Hackle grading is a study in its self. These charts from Whiting give you some good information about the grade of flies and what grade to use for certain flies. Many people buy the most expensive neck thinking they are getting the best hackle for the job. That may be true for dry flies but a top grade dry fly hackle would be a poor choice for a soft hackle fly. High grade dry fly hackle is stiff, has very little web and are long and narrow. Good wet fly hackle has more web and is quite soft and generally not very narrow. The trick is to use the right hackle for the job. I was very successful learning hackle by selecting a fly I wanted to tie and then ordering the appropriate hackle from a trusted supply house. The trick is to order from someone who knows their business. I have always had good luck with Kaufmann's and Feather Craft. You can call and state what you are tying and they will provide the best hackle for the job. These people have been buying and selling hackle for many years. My favorite way of buying good hackle for dry flies is to buy the "100" packs from Whiting's. You can get just the correct size you need for the flies you are tying and you don't have to spend big bucks for a full cape or neck. Some of the Whiting's saddle hackles are just unbelievable.





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Recent studies on Whiting dry fly saddles reveal that as the grade is higher, more flies can be tied from the pelt. This makes the cost-per-fly decrease for higher grades. For the volume tier, this is great news, but for the hobby tier, cost per fly is less of a concern. In this case a silver or bronze grade saddle may be the hobby tier’s best choice.
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Old 05-13-2007, 08:51 PM
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Default Re: Palmering

thank you again frank. you are a wealth of knowledge and look forward to your input on many of my upcoming questions.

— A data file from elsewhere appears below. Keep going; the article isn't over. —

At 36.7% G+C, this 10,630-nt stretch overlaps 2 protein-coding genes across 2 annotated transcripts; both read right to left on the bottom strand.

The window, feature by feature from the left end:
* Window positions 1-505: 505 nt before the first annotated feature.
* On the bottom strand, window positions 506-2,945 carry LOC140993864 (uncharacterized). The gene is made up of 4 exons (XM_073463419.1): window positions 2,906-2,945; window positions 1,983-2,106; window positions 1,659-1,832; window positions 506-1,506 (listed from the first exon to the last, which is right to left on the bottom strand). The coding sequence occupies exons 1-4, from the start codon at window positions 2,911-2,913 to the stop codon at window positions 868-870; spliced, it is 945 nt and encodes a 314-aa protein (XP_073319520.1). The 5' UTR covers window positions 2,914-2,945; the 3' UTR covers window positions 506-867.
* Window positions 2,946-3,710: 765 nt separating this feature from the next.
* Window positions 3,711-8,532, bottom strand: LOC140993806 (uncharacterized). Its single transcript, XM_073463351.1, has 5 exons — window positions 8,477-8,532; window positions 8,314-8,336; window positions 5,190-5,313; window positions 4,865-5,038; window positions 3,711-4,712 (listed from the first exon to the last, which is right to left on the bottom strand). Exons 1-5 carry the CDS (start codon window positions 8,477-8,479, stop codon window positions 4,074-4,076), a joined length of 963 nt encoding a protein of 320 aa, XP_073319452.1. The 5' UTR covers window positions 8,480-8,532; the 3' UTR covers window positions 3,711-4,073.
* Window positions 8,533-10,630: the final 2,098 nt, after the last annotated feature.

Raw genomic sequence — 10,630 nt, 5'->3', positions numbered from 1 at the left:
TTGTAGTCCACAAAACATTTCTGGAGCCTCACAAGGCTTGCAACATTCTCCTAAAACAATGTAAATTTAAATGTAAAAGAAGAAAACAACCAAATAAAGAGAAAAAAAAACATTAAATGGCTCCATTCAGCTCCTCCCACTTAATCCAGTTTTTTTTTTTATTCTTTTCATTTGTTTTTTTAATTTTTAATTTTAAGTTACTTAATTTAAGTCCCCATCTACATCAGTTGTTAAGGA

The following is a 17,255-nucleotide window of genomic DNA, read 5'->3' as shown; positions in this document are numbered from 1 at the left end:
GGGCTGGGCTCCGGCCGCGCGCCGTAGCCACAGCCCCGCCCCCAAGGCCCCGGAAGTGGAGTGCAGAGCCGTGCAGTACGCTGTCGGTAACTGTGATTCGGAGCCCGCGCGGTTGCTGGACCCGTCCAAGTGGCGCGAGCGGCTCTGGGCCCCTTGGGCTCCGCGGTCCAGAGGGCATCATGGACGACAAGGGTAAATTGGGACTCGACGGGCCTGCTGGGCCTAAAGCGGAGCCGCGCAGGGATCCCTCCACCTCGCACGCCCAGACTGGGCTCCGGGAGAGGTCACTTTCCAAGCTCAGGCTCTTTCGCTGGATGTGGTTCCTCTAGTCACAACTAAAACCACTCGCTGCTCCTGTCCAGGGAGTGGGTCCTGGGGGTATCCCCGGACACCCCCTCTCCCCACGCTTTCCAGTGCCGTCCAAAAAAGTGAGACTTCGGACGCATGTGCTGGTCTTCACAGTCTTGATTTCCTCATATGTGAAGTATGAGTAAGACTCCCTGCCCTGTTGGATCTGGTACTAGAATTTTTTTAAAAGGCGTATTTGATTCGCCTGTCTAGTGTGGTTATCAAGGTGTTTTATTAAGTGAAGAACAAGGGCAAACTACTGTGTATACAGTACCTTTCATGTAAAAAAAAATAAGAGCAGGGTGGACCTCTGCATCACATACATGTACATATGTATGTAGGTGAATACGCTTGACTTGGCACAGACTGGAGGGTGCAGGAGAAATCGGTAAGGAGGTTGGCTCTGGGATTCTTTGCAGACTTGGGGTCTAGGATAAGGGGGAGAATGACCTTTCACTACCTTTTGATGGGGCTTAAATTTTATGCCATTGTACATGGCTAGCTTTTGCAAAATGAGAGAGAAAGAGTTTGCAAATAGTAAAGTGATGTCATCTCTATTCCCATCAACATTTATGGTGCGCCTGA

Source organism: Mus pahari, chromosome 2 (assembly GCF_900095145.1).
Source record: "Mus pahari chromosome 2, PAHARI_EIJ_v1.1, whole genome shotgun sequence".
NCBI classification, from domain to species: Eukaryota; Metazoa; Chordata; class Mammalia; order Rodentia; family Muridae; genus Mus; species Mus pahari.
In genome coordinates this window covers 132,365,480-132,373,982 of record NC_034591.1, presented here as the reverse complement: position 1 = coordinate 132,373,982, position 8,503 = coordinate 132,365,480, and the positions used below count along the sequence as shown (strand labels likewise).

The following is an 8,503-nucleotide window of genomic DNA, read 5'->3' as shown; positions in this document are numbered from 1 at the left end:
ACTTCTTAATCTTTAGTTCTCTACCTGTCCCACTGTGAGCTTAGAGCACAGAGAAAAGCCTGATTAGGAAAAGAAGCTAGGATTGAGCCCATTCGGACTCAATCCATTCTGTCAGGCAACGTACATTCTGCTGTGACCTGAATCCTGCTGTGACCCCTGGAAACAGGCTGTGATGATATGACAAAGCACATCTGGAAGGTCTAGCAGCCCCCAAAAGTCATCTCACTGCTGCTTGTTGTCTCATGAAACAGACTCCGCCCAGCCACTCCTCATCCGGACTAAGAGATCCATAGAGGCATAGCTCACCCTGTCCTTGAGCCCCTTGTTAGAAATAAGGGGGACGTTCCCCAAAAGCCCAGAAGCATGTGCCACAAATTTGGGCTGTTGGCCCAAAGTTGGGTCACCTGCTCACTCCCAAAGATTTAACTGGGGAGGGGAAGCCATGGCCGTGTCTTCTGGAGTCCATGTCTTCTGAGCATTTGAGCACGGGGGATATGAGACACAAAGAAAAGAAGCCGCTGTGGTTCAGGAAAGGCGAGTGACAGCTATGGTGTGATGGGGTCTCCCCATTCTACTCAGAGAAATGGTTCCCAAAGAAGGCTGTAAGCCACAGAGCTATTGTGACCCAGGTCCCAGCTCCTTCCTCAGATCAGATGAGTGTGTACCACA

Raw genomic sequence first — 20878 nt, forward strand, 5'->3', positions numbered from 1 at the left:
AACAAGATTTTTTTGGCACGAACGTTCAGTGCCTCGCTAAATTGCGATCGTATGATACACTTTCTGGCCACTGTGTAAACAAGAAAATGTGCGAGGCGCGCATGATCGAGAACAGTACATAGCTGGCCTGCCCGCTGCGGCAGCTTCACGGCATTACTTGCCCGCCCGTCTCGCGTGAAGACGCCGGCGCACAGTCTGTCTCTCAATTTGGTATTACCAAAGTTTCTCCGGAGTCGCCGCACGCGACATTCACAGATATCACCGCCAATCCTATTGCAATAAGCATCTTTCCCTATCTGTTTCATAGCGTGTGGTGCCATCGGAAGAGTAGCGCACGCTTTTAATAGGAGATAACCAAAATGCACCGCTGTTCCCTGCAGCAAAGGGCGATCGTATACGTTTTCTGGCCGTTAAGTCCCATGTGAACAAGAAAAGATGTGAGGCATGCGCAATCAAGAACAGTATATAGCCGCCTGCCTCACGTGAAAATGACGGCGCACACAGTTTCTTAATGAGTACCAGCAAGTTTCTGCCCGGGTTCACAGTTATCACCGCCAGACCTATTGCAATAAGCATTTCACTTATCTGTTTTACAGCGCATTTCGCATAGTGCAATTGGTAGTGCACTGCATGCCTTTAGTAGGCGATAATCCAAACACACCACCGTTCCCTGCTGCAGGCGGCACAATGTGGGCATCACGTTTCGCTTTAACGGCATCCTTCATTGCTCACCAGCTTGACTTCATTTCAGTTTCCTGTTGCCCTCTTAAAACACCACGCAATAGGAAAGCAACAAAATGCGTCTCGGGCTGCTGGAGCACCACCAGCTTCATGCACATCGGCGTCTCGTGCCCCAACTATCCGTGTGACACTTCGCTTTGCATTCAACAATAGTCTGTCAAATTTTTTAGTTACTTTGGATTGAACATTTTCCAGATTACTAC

like I said before in a post marked trout fishing, I am looking to break into this side of the sport. Because I live here in south florida and work dosnt allow me to travel frequently, I dont get the opportunity to trout fish regularly. If you have any tips, pointers or general suggestions on this side of the sport, Im all ears ( or fingers in this sense.)
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Old 05-14-2007, 10:02 AM
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Default Re: Palmering

I see Frank gave you some really good info. I like having a cape because it gives you feathers of all sizes in a color. Like Frank pointed out, they are more expensive. I do buy the packs too for dry flies.
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Old 05-14-2007, 10:35 AM
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Default Re: Palmering

I am going to have to get better hackles!!
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Old 05-14-2007, 03:42 PM
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Default Re: Palmering

tbrillinger223,
Frank is dead on as usual. Another thing you might consider is purchasing a pair of hackle pliers that have the rubber tubing over the jaws of the pliers. It provides some give when you may have applied to much pressure when turning your hackle. Also, on the same note you might consider the Rotating Hackle pliers with the rubber tubing over the jaws of the pliers which also helps when you torque the pressure up on your wrap. If you have a rotary vise you may not care to have the rotating hackle pliers.

Hopefully, this will help your situation. Let us know how it turns out.
Thanks,
Terry